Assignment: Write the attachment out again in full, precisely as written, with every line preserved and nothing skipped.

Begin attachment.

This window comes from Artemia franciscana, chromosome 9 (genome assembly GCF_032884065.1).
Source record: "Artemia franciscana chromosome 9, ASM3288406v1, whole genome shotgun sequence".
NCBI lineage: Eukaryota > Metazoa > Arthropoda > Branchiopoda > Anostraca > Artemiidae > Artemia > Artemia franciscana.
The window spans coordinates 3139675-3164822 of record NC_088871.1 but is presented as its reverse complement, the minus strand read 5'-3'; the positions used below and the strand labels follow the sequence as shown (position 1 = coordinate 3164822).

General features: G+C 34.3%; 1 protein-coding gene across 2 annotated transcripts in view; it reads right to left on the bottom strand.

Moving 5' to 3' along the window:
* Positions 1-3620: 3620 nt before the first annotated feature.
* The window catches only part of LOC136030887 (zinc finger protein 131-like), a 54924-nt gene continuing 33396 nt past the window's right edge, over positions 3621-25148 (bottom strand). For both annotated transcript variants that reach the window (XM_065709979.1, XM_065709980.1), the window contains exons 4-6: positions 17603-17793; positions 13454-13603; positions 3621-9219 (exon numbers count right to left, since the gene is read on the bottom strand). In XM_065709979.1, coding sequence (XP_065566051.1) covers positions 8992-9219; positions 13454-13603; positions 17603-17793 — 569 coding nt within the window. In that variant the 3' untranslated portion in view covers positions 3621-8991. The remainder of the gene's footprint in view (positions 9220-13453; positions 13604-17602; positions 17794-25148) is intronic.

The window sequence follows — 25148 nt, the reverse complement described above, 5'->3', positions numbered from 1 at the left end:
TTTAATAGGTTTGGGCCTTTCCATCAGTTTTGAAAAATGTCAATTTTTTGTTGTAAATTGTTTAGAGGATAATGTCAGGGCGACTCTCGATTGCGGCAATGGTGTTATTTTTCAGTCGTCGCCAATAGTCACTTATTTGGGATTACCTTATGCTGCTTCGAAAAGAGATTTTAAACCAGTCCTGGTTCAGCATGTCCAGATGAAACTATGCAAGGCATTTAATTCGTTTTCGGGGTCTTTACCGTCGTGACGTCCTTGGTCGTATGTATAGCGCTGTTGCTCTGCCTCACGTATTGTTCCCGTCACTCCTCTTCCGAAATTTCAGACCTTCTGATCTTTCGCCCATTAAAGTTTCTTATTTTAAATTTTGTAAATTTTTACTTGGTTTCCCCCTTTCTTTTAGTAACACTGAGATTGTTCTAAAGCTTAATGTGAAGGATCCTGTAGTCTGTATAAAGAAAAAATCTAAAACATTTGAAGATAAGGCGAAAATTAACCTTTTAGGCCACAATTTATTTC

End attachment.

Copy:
This window comes from Artemia franciscana, chromosome 9 (genome assembly GCF_032884065.1).
Source record: "Artemia franciscana chromosome 9, ASM3288406v1, whole genome shotgun sequence".
NCBI lineage: Eukaryota > Metazoa > Arthropoda > Branchiopoda > Anostraca > Artemiidae > Artemia > Artemia franciscana.
The window spans coordinates 3139675-3164822 of record NC_088871.1 but is presented as its reverse complement, the minus strand read 5'-3'; the positions used below and the strand labels follow the sequence as shown (position 1 = coordinate 3164822).

General features: G+C 34.3%; 1 protein-coding gene across 2 annotated transcripts in view; it reads right to left on the bottom strand.

Moving 5' to 3' along the window:
* Positions 1-3620: 3620 nt before the first annotated feature.
* The window catches only part of LOC136030887 (zinc finger protein 131-like), a 54924-nt gene continuing 33396 nt past the window's right edge, over positions 3621-25148 (bottom strand). For both annotated transcript variants that reach the window (XM_065709979.1, XM_065709980.1), the window contains exons 4-6: positions 17603-17793; positions 13454-13603; positions 3621-9219 (exon numbers count right to left, since the gene is read on the bottom strand). In XM_065709979.1, coding sequence (XP_065566051.1) covers positions 8992-9219; positions 13454-13603; positions 17603-17793 — 569 coding nt within the window. In that variant the 3' untranslated portion in view covers positions 3621-8991. The remainder of the gene's footprint in view (positions 9220-13453; positions 13604-17602; positions 17794-25148) is intronic.

The window sequence follows — 25148 nt, the reverse complement described above, 5'->3', positions numbered from 1 at the left end:
TTTAATAGGTTTGGGCCTTTCCATCAGTTTTGAAAAATGTCAATTTTTTGTTGTAAATTGTTTAGAGGATAATGTCAGGGCGACTCTCGATTGCGGCAATGGTGTTATTTTTCAGTCGTCGCCAATAGTCACTTATTTGGGATTACCTTATGCTGCTTCGAAAAGAGATTTTAAACCAGTCCTGGTTCAGCATGTCCAGATGAAACTATGCAAGGCATTTAATTCGTTTTCGGGGTCTTTACCGTCGTGACGTCCTTGGTCGTATGTATAGCGCTGTTGCTCTGCCTCACGTATTGTTCCCGTCACTCCTCTTCCGAAATTTCAGACCTTCTGATCTTTCGCCCATTAAAGTTTCTTATTTTAAATTTTGTAAATTTTTACTTGGTTTCCCCCTTTCTTTTAGTAACACTGAGATTGTTCTAAAGCTTAATGTGAAGGATCCTGTAGTCTGTATAAAGAAAAAATCTAAAACATTTGAAGATAAGGCGAAAATTAACCTTTTAGGCCACAATTTATTTC